In an answer to a related question about vi-mode in bash, an answerer asked what would be next. Given that the operating system that shall not be named (the one that swaps constantly, even given 8 MB of ram) has been reported as being used as an editor and supports a plugin called evil featuring a vi-like input scheme, is it on-topic here?

  • Also discussed at the emacs.SE site: meta.emacs.stackexchange.com/q/6/6543 Feb 20, 2015 at 12:23
  • @Carpetsmoker You say it's a duplicate, yet your answer directly contradicts the consensus there.
    – Doorknob
    Feb 21, 2015 at 0:25
  • @Doorknob Oh? In what way? I just elaborated on my 3rd "suggestion", and even derobert's answer really says the same thing, even if he doesn't make it a 'rule'... In any case, I think it's more useful to have a single question about this, and not a gazillion about every possible combination unless there's a good reason to (for example, the bvi question, which is more complicated). Feb 21, 2015 at 0:29
  • @Carpetsmoker Hmm. I don't see anything about having to be a stand-alone program in derobert's answer (in fact, it specifically states that this does not have to be the case). Perhaps the question should be more specific (or the answers should be more complex) — evil questions are on topic if and only if they are directly related to the vi-like behavior ("directly related" is still a term that needs to be expanded upon).
    – Doorknob
    Feb 21, 2015 at 0:34
  • @Doorknob From derobert's answer: "If you want to know why Visual Studio is giving some weird error message when you try to save a file, that's for Stack Overflow or Super User. If you want to know the keys to hit to quickly change all the occurrences of "foo" to "bar" in the brace-delimited block your cursor is in, that's on-topic." ... This is pretty much the same thing... Feb 21, 2015 at 0:37
  • @Doorknob In any case, my point in marking this are a duplicate is that my answer below could be copied/pasted in the "What is considered to be vi?" question with minor modifications (which I will do later), this would keep the discussion about it in one place... I don't see any reason why we need to have a discussion about evil, as such (except maybe that questions about it have a good home already at Emacs.SE) Feb 21, 2015 at 0:39
  • @Carpetsmoker Alright, fair point; that makes sense. I've added my duplicate vote as well.
    – Doorknob
    Feb 21, 2015 at 0:43

2 Answers 2


I think that most, if not all, questions about evil should be asked at the Emacs.SE site. Not because I don't like Emacs, but because those questions will almost certainly get better answers there.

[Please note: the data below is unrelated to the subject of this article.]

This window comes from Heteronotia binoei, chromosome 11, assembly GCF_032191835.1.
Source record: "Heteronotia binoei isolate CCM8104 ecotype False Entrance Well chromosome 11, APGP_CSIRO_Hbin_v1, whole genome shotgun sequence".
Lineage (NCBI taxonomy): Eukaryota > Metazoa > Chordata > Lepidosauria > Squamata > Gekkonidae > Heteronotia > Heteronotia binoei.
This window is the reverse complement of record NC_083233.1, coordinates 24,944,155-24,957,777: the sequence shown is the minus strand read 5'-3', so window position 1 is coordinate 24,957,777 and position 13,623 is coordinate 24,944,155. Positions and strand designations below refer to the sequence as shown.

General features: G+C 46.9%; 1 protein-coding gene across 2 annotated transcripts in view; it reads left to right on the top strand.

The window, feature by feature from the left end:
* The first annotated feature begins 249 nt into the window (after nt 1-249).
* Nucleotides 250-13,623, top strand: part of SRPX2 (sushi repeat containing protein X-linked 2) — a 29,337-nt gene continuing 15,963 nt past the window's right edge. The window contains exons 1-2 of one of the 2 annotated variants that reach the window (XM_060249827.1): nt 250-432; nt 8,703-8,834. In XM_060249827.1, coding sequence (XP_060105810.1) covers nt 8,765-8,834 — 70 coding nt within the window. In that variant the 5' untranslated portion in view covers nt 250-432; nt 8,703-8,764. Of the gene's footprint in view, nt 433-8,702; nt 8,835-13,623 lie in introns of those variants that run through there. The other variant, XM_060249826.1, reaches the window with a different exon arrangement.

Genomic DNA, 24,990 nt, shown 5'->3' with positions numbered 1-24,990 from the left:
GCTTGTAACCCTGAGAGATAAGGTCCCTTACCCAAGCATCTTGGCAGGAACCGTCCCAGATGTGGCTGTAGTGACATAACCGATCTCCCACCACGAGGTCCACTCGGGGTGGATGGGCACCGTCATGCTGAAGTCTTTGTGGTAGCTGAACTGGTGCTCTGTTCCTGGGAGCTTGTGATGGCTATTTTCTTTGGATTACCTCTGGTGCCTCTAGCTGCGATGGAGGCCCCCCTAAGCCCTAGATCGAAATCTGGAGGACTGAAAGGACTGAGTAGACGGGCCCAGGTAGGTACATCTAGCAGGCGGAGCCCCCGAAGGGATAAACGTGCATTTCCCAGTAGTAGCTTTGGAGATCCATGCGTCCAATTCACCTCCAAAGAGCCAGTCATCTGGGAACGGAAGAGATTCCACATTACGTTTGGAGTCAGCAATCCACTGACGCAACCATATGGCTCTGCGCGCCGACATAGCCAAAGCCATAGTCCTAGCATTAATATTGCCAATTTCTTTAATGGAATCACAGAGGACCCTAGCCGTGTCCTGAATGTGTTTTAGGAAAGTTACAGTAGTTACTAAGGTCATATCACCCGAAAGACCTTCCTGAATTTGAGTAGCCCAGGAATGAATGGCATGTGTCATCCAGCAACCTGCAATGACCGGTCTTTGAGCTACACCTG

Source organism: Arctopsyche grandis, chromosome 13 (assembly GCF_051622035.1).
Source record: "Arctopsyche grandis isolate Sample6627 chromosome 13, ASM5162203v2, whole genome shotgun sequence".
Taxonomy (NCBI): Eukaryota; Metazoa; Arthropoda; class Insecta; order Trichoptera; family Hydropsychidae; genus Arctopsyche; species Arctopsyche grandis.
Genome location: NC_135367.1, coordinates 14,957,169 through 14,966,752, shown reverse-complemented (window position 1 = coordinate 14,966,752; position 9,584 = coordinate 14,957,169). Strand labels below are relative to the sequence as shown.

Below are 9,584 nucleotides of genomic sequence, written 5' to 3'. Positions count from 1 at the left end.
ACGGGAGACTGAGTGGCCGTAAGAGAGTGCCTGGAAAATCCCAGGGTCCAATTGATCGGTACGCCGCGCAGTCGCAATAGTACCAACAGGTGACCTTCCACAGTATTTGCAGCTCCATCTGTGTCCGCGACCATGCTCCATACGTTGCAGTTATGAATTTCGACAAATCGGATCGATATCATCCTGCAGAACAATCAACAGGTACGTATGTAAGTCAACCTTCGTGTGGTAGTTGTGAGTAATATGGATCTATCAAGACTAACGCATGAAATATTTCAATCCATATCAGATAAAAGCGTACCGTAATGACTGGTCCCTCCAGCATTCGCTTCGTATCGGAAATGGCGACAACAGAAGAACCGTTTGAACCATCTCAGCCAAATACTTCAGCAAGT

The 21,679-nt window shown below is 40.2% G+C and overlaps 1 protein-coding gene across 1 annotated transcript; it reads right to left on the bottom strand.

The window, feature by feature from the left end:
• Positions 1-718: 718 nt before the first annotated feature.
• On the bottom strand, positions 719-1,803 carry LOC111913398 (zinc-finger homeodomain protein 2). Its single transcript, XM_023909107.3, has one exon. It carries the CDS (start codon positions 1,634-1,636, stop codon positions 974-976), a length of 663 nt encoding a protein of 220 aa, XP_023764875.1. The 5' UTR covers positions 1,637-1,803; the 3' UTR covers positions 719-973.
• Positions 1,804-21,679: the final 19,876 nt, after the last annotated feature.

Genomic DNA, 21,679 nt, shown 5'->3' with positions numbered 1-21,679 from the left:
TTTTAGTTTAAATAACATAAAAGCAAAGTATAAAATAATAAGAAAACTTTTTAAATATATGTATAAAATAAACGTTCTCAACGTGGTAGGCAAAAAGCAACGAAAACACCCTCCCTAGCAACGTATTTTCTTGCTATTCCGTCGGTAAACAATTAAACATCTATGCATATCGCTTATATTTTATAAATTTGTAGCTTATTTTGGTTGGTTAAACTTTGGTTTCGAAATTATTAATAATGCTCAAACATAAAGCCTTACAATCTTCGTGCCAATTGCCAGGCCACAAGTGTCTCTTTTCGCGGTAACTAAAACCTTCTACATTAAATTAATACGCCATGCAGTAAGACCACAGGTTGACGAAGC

There is a broad consensus that questions about evil are on-topic on the Emacs site, and there are already 18 of them. Most seem to have good answers.

If you look over the questions, and especially the answers, then you will see that it requires Emacs expertise to give those answers, and not vi expertise. Do you know what these answers do? I certainly don't. I don't even understand the question, since it assumes you know what M-. does in Emacs.
After all, evil is really just a bunch of key mappings and commands built on top of Emacs.

This is why I put this restriction in my answer for 'What is considered to be vi?':

It must be a stand-alone program; so a plugin for Visual Studio that gives you vi-like keys doesn't count.

Because most, if not all, questions will be about the underlying platform (Visual studio, Emacs, and such), and will require expertise in that platform to answer.

This doesn't mean you can't ask questions if you're using evil. I have never used it, but I would suspect that many vi-questions on this site already work. But these questions are not really about evil, as such.

  • 1
    And although we have slightly different criteria, I think we come to the same conclusion. That elisp is definitely not "vi-like behavior" (to quote from my answer on the other question).
    – derobert
    Feb 24, 2015 at 17:21

Let's see; does it meet the criteria we set earlier?

  • Its main purpose is a text-editor; anything other that has the vi user interface paradigm (as so far as one exists) is far too broad a scope. — Check.

  • It must be mostly compatible with the original vi for all basic operations; where mostly is not precisely defined. — Check.

So, yes, I don't see why evil shouldn't be on-topic.

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